The just described, precisely considered and for the first time concisely arranged tabulation of the greater known epidemics teaches us important epidemiologic features of dengue. In order to complete the picture it would be necessary to compare the relations between individual epidemics. We will present only the most important facts, which, for the sake of brevity and clearness, we will arrange under the following heads:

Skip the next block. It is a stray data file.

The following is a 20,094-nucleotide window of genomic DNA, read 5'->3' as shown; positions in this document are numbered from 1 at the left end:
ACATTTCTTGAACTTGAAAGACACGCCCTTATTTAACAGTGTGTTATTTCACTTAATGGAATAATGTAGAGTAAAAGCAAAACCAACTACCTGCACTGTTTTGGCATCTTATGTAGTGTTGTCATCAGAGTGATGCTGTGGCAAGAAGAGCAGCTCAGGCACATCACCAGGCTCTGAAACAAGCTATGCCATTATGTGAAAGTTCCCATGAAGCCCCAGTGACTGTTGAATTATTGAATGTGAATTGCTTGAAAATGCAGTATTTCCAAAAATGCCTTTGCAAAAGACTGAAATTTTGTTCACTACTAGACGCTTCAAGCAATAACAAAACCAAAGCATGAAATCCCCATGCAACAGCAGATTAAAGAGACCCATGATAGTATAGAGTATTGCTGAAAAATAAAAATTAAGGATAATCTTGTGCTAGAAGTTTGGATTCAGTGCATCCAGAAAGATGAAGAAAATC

1. Dengue is a disease of the tropical and subtropical regions, and within these zones it has a marked preference for the hot season -for summer. The disease almost always ends, as if suddenly cut off, on the occurrence of colder weather or the commencement of the cool seasons. Nevertheless, it is not probable that the restriction of dengue to the tropics is due only to the higher atmospheric temperature; yet nothing is known of any influences due to other cosmic relations, such as dryness or dampness, vegetation or soil. It is worthy of notice, however, that the occasional trespass into the ternperate zones-e. g., to Philadelphia in 1780 and Constantinople in 1889-generally occurs in unusually hot summers.